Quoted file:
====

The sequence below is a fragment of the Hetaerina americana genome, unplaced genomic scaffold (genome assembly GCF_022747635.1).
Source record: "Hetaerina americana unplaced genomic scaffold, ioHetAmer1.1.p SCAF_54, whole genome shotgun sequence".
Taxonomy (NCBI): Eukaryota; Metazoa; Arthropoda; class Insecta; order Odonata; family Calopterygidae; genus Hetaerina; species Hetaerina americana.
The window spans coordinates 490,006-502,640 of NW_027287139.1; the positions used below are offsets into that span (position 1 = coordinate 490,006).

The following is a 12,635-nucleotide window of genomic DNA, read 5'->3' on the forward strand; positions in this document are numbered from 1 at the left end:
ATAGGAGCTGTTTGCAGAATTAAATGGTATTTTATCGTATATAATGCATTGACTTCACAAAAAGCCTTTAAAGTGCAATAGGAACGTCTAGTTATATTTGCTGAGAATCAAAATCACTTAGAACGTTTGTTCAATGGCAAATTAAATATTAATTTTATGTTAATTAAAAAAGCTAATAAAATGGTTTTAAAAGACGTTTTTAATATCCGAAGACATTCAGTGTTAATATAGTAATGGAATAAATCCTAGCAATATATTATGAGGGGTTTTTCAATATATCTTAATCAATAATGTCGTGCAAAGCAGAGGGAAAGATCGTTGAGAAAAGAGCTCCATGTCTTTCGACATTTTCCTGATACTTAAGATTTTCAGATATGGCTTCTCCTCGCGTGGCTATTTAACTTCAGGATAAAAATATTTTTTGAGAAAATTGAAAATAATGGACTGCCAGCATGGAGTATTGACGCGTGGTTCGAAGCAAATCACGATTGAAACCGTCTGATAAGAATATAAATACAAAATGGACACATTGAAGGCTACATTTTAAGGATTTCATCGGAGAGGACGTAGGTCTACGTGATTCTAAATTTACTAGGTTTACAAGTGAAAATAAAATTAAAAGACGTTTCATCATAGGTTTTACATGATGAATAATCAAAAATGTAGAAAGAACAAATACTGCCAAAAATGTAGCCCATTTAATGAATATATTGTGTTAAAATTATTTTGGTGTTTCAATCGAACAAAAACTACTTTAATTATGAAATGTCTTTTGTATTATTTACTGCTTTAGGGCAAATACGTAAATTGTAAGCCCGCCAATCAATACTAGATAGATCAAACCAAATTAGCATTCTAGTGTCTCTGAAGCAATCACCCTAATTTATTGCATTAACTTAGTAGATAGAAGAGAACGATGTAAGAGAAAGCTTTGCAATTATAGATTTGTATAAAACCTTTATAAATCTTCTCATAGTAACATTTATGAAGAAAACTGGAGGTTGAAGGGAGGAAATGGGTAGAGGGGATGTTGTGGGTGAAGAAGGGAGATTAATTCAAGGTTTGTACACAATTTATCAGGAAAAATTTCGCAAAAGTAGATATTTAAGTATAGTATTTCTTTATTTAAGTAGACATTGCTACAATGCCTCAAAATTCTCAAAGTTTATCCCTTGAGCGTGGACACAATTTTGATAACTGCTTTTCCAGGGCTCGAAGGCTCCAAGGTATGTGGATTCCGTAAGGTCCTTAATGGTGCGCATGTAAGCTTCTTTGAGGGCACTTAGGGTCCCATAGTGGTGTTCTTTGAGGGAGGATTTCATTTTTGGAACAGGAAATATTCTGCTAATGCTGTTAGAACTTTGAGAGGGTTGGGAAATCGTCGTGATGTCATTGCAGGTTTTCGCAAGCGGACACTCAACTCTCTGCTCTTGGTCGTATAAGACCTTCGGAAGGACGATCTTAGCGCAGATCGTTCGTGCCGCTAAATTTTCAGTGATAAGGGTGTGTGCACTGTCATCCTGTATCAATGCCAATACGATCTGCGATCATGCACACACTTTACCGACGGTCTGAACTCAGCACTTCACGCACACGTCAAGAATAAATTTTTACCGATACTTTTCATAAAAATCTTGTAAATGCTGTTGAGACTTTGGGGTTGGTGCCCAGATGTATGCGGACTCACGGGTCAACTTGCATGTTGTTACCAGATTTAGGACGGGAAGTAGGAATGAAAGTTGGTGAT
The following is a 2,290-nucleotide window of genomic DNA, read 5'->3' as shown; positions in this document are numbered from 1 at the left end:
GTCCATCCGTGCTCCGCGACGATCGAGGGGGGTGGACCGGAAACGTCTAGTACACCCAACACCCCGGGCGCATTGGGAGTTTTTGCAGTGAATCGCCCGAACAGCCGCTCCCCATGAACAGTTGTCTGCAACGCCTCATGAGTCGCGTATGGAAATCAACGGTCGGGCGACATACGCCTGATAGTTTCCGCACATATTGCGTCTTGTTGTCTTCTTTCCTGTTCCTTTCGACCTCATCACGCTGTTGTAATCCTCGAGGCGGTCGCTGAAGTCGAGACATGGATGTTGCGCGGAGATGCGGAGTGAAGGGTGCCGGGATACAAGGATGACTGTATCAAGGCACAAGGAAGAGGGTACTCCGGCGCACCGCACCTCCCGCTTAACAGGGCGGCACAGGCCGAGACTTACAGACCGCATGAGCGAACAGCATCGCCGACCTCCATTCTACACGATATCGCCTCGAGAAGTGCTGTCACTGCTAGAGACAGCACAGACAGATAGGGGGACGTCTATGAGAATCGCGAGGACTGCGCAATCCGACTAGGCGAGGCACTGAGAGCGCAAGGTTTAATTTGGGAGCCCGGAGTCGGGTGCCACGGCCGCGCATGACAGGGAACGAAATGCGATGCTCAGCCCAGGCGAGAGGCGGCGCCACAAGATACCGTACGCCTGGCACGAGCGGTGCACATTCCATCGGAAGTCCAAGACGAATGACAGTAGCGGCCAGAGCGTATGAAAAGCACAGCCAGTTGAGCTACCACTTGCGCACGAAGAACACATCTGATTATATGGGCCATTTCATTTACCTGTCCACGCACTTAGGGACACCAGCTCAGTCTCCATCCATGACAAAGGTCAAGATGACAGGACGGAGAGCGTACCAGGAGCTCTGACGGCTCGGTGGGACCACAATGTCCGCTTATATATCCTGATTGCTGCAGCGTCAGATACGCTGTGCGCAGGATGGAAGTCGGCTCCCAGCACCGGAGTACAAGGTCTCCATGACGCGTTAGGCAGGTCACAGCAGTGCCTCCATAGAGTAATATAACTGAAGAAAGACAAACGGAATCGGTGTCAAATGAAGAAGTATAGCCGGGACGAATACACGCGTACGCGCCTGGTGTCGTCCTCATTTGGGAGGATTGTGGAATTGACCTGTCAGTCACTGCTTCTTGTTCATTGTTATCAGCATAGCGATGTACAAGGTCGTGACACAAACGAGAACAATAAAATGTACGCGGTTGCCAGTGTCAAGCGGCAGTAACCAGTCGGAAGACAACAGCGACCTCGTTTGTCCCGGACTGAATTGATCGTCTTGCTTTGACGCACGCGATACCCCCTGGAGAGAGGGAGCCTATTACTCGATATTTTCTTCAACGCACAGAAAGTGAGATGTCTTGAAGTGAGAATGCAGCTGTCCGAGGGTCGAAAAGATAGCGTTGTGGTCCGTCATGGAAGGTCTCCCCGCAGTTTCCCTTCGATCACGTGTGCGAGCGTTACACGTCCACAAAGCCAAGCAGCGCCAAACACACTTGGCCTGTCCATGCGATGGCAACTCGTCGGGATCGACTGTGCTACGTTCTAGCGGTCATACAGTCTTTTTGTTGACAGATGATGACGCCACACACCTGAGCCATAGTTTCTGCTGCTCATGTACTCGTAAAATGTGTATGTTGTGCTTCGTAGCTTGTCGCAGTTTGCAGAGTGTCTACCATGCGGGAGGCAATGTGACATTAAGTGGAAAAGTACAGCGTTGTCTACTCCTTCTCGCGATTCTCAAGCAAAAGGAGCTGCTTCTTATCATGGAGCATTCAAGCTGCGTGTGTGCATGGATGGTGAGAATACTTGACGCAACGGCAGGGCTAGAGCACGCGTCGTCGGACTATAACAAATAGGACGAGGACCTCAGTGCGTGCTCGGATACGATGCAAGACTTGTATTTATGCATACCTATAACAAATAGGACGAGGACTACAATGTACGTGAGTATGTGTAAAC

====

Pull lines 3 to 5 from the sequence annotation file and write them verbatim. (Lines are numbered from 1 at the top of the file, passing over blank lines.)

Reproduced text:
Taxonomy (NCBI): Eukaryota; Metazoa; Arthropoda; class Insecta; order Odonata; family Calopterygidae; genus Hetaerina; species Hetaerina americana.
The window spans coordinates 490,006-502,640 of NW_027287139.1; the positions used below are offsets into that span (position 1 = coordinate 490,006).

The following is a 12,635-nucleotide window of genomic DNA, read 5'->3' on the forward strand; positions in this document are numbered from 1 at the left end: